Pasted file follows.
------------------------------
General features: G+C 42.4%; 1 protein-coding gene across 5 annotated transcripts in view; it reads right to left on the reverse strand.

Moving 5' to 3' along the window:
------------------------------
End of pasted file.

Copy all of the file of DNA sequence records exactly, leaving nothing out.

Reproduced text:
General features: G+C 42.4%; 1 protein-coding gene across 5 annotated transcripts in view; it reads right to left on the reverse strand.

Moving 5' to 3' along the window: